Wednesday, June 6, 2018

It's A Flat World After All

We defend the position that the Bible is literally true and scientifically accurate in every detail. - Kent Hovind
Where wast thou when I laid the foundations of the earth? declare, if thou hast understanding. - Jehova (Job 38:4)
There is a pretty widespread view that whatever value the Hebrew and Christian scriptures might have, they are not a lot of use for scientific fields such as biology, geology and astronomy.  On the other hand, there are folks like Kent Hovind who insist that everything in their selection and translation (King James in Hovind's case) is "scientifically accurate in every detail".  

Hovind focuses on debunking the "lie of evolution" and argues for a universe that is about 6,000 years old (That's what you get from summing up all those begats and tacking on seven days).  On the other hand Hovind is OK with establishment science when it comes to the shape of the earth and the layout of the solar system up to a point (I don't know enough astronomy to pinpoint where it stops working for him).  Thus Hovind believes that the earth is shaped roughly like a globe and orbits the sun.

Because of that view he finds himself listed among heretics by those who find strong scriptural support for the notion that the earth is a flat disk. 

I've asked Lamar Smith to weigh in on the drama. 

(Go to 7:00 for beginning of flat earth discussion)

Peter Reilly has given me an assignment! In the spirit of transparency, though, I know exactly how B’rer Rabbit felt as he was tossed into the briar patch. I’m headed exactly where I want to go and where I would have gone myself, sooner or later.

There is a ‘movement’ across the globe by a small but rather vocal group that posits that the globe is not, in fact, a globe.  It’s colloquially known as the Flat Earth movement.

Now, Kent Hovind has actually spoken at some length about this collection of folks which might, at first blush, seem a little strange because every time he does so he can’t help but interject “I really don’t want to talk about this.” Then he does so on multiple occasions and for considerable lengths of time.

The movement itself is a loosely knit collection of people from internet trolls to NBA star Kyrie Irving to rapper B.O.B that espouses the belief that the earth is closer to the shape of a flat disc than a sphere. 

A moment’s consideration of all the things that would mean, if true, boggles the mind. Begin to dig into the incredibly long list of potential problems with this theory and you’ll be stunned at the cognitive dissonance on display. Every solution I will mention isn’t held by every member of the movement and confronting one flat-earther with what you know or have found often elicits the response “Oh, that’s just what THOSE flat-earthers think! My brand of flat earth, though, thinks something else about that issue.”

Common to most, though, is a general dislike and distrust of scientists and their findings. The flat-earthers, like young earther Kent Hovind, claim to “like science but distrust scientists” for no other reason than those pesky scientists disagree that the earth is either less than 10,000 years old, as Hovind believes, or flat.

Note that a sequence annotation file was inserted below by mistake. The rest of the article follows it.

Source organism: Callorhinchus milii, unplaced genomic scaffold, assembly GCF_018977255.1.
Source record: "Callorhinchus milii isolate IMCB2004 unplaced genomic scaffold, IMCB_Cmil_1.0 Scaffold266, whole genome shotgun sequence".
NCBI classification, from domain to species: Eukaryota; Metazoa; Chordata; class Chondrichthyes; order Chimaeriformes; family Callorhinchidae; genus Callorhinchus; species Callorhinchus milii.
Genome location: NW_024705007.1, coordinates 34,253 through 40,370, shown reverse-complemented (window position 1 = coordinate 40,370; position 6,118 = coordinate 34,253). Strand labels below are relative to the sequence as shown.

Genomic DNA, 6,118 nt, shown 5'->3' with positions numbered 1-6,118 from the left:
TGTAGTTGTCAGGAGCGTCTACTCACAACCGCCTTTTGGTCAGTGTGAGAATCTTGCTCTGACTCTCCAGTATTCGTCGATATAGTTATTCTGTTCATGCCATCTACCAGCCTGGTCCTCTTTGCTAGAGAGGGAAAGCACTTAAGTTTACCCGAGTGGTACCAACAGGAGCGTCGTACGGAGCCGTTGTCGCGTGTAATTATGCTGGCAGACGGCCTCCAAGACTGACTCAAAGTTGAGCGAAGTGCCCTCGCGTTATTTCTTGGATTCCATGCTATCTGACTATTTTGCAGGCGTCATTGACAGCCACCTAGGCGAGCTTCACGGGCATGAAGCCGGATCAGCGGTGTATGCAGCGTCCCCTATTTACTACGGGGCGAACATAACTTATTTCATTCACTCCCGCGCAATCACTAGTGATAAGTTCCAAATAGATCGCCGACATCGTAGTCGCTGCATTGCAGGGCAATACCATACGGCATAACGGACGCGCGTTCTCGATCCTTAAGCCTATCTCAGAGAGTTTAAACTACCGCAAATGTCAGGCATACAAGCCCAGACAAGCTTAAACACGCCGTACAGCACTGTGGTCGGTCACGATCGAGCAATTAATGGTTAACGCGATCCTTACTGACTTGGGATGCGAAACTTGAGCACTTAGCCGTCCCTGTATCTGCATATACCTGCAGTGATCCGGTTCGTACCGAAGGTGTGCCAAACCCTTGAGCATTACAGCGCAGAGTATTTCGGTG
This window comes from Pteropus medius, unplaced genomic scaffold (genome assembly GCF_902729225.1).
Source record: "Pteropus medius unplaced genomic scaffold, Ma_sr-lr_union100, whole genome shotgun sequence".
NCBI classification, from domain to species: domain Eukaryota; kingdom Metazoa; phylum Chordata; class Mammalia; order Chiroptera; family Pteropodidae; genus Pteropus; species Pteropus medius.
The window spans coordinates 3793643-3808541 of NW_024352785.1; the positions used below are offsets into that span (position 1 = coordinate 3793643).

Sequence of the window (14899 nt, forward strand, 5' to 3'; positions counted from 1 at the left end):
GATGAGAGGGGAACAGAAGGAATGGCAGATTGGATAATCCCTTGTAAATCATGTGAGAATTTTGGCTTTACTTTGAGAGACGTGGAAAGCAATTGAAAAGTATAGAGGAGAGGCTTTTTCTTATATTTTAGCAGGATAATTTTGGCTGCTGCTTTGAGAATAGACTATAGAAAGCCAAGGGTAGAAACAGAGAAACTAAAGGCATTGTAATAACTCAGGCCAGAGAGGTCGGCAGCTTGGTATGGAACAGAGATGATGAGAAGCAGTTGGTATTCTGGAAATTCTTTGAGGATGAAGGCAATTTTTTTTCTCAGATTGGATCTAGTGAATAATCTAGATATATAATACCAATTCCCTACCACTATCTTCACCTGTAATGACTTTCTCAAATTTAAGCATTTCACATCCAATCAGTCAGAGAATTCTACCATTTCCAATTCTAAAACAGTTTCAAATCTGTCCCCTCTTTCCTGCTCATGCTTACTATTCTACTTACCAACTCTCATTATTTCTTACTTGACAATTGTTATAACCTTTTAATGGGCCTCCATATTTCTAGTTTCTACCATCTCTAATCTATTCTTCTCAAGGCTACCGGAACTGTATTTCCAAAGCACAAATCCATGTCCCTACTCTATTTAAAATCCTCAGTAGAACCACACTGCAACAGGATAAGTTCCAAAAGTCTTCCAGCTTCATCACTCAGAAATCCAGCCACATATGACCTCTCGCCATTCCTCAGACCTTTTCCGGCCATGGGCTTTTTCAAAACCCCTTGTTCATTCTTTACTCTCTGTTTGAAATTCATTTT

Common to both groups, they’ve arrived at their conclusion then get on with the business of rejecting or twisting or cherry-picking all data to support their pet conclusion.  

I’m comfortable claiming that virtually every young earther is religious and holds their view for predominantly religious reasons.  I’m slightly less comfortable making the same claim for flat earthers. Proponents of the flat earth, it seems to me, have taken a lesson from the young earthers and don’t often talk about their religious views unless pressed. They tend to stick to data and apparent “inconsistencies,” knowing that if they cite the Bible, skeptics will dismiss them out of hand.

When they do cite scripture, the following are common:

1 Chronicles 16:30: "He has fixed the earth firm, immovable."
Psalm 93:1: "Thou hast fixed the earth immovable and firm ..."
Psalm 96:10: "He has fixed the earth firm, immovable ..."
Psalm 104:5: "Thou didst fix the earth on its foundation so that it never can be shaken."
Isaiah 45:18: "...who made the earth and fashioned it, and himself fixed it fast..."
Again, not all flat-earthers agree but a significant sub-set believe that not only is the earth flat but it is immovable and the center of the universe.

If you find yourself saying “That’s what predominantly land-based people believed in the Ancient World through the Middle Ages!” Yeah, it is. Sea-faring people not so much. They’ve always had more direct access to evidence that counters the flat earth unless, of course, you listen to flat earthers today. It turns out, according to most flat-earthers, tall ships do not disappear hull first as they sail away from you. If your eyes have to lie to you to support their theory, they seem shockingly at peace with that.